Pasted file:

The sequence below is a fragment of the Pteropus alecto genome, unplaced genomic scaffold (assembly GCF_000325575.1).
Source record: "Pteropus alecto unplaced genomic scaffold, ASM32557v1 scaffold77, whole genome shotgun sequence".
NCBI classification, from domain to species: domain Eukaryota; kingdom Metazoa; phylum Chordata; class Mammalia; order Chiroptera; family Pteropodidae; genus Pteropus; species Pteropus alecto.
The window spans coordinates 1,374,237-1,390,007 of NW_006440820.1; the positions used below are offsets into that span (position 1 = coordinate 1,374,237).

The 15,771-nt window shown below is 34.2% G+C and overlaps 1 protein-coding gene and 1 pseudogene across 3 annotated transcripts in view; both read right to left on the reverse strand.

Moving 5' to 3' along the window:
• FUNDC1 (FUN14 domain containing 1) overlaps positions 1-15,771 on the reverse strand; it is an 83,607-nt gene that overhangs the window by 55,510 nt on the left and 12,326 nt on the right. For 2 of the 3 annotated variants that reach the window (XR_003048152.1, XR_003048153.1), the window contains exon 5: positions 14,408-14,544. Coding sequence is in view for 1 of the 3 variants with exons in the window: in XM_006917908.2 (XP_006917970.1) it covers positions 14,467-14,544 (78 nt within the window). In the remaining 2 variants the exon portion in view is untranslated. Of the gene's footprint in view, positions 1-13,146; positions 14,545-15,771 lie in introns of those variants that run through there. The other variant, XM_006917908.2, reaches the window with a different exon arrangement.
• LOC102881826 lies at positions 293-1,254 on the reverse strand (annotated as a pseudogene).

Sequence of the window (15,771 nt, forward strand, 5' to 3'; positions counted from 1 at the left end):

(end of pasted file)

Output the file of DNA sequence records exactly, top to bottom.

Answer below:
The sequence below is a fragment of the Pteropus alecto genome, unplaced genomic scaffold (assembly GCF_000325575.1).
Source record: "Pteropus alecto unplaced genomic scaffold, ASM32557v1 scaffold77, whole genome shotgun sequence".
NCBI classification, from domain to species: domain Eukaryota; kingdom Metazoa; phylum Chordata; class Mammalia; order Chiroptera; family Pteropodidae; genus Pteropus; species Pteropus alecto.
The window spans coordinates 1,374,237-1,390,007 of NW_006440820.1; the positions used below are offsets into that span (position 1 = coordinate 1,374,237).

The 15,771-nt window shown below is 34.2% G+C and overlaps 1 protein-coding gene and 1 pseudogene across 3 annotated transcripts in view; both read right to left on the reverse strand.

Moving 5' to 3' along the window:
• FUNDC1 (FUN14 domain containing 1) overlaps positions 1-15,771 on the reverse strand; it is an 83,607-nt gene that overhangs the window by 55,510 nt on the left and 12,326 nt on the right. For 2 of the 3 annotated variants that reach the window (XR_003048152.1, XR_003048153.1), the window contains exon 5: positions 14,408-14,544. Coding sequence is in view for 1 of the 3 variants with exons in the window: in XM_006917908.2 (XP_006917970.1) it covers positions 14,467-14,544 (78 nt within the window). In the remaining 2 variants the exon portion in view is untranslated. Of the gene's footprint in view, positions 1-13,146; positions 14,545-15,771 lie in introns of those variants that run through there. The other variant, XM_006917908.2, reaches the window with a different exon arrangement.
• LOC102881826 lies at positions 293-1,254 on the reverse strand (annotated as a pseudogene).

Sequence of the window (15,771 nt, forward strand, 5' to 3'; positions counted from 1 at the left end):